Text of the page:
Discipline: The Glad Surrender

Over the past month I've been reading "Discipline: The Glad Surrender" by Elisabeth Elliot.  As is probably obvious from how much I rave, I love Elisabeth Elliot--her bluntness, her example, etc.  I have a hard time with some of her books, though, because they kind of seem to blend together in my mind.  However, this book is just what its title suggests--it's all about discipline.  Discipline of the life, the mind, the body, the time, etc.  I have found it to be very helpful and informative.  Another thing I like about Elliot is that I find a lot of practical applications in her books, and there's a lot of practical application to be found in this book.

I wanted to share an excerpt that I enjoyed from this book.  It's about worry:

Frustration is not the will of God.  Of that we can be quite certain.  There is time to do anything and everything that God wants us to do. Obedience fits smoothly into His given framework.  One thing that most certainly will not fit into it is worry.  Here are six reasons why:

   1. Worry is totally fruitless.  Have you ever succeeded in adding an inch where you wanted it, or subtracting one where you didn’t want it, merely by being anxious?  If you can’t accomplish that by worrying, what can you accomplish?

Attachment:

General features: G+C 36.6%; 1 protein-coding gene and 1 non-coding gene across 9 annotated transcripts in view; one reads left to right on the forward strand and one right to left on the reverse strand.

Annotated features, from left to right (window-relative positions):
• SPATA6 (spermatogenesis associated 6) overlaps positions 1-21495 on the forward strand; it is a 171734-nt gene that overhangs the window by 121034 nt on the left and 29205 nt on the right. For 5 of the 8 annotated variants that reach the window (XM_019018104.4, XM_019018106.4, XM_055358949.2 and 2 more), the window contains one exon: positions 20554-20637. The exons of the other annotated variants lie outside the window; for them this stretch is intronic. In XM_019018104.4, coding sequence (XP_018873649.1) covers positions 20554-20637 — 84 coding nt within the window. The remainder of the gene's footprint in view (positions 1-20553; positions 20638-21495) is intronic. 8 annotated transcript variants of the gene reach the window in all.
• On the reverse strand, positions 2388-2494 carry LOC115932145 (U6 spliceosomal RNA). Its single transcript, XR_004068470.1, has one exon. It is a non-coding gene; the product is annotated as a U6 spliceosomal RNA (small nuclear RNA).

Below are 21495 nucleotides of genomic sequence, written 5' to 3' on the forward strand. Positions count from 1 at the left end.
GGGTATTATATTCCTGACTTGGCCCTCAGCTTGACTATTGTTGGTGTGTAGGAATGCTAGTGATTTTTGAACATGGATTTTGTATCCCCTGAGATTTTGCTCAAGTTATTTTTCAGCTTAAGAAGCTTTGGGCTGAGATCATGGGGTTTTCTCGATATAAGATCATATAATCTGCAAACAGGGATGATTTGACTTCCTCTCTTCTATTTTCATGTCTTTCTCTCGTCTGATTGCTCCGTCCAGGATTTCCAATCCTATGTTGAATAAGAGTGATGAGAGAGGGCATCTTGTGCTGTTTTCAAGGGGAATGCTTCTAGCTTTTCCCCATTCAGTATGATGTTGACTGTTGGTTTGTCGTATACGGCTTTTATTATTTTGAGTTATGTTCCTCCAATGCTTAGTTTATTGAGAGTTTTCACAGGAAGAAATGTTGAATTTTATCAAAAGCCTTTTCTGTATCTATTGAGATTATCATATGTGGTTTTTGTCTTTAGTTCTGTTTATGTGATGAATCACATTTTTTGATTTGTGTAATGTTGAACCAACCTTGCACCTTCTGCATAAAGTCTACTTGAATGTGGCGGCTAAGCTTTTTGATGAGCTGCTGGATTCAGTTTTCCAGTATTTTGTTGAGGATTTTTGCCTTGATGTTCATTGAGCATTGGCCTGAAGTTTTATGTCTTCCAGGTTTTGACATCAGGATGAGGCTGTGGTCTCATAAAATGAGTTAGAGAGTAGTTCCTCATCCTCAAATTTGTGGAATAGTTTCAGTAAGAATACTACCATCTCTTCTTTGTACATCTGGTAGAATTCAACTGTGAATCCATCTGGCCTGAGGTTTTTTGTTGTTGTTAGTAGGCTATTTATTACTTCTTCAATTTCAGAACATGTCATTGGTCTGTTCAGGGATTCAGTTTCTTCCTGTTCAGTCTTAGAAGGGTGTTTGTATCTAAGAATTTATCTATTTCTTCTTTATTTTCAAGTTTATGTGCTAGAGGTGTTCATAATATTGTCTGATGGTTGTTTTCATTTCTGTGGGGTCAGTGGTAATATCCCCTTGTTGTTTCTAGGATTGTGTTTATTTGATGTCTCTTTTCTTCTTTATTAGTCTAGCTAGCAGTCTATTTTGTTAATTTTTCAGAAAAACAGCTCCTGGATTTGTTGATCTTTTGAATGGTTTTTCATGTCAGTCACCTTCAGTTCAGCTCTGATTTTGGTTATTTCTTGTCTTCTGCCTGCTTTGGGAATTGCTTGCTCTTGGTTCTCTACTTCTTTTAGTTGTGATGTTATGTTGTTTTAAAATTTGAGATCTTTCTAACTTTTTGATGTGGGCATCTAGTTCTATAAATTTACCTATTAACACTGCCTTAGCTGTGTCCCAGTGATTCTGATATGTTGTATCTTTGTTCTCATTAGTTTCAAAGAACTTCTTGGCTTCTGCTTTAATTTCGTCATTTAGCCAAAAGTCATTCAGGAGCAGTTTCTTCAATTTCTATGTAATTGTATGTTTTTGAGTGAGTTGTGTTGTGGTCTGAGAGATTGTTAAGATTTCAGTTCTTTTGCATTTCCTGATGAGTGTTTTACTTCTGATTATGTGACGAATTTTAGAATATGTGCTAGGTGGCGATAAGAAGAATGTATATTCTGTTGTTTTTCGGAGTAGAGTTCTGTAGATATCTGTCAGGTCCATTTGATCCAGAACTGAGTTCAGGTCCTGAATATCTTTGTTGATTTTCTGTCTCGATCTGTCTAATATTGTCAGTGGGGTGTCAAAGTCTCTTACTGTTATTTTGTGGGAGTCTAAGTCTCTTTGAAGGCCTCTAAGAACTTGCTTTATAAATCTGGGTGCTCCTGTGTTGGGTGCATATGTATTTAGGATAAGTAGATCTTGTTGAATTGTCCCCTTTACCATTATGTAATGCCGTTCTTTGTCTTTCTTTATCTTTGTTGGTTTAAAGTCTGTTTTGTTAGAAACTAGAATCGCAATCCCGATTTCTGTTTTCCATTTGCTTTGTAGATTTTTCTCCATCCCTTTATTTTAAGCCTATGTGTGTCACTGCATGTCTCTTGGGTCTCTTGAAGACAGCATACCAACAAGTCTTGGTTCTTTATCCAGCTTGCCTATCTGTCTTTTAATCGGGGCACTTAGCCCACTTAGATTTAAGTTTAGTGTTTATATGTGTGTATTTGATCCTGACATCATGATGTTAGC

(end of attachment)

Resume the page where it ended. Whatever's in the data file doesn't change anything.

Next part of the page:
2. Worry is worse than fruitless: it is disobedience.  Note these commands:

   Fret not.
   Fear not.
   Let not your hearts be troubled.
   Be not dismayed.
   Be of good cheer.

   3. Worry is taking the not-given—for example, tomorrow.   Tomorrow is not ours to worry about.  We are allowed to plan for tomorrow, but we are not allowed to worry about it.  Today’s troubles are enough of a burden.  Jesus knew exactly what He was talking about when He said that.
   4. Worry is refusing the given.  Today’s care, not tomorrow’s, is the responsibility given to us, apportioned in the wisdom of God. Often we neglect the thing assigned for the moment because we are preoccupied with something that is not our business just now.  How easy it is to give only half our attention to someone who needs us—friend, husband, or little child—because the other half is focused on a future worry.
   5. Worry is the antithesis of trust.  You simply cannot do both.  They are mutually exclusive.
   6. Worry is a wicked squandering of time (as well as energy).

-- Elisabeth Elliot

 All that to say, I would recommend that you find this book and read it!  I hope you enjoyed this review. :)

1 comment:

Rose H. said...

I read this book and and loved it. Thank you for the reminders. It's always good to be reminded of what I know. :) God bless, Rose

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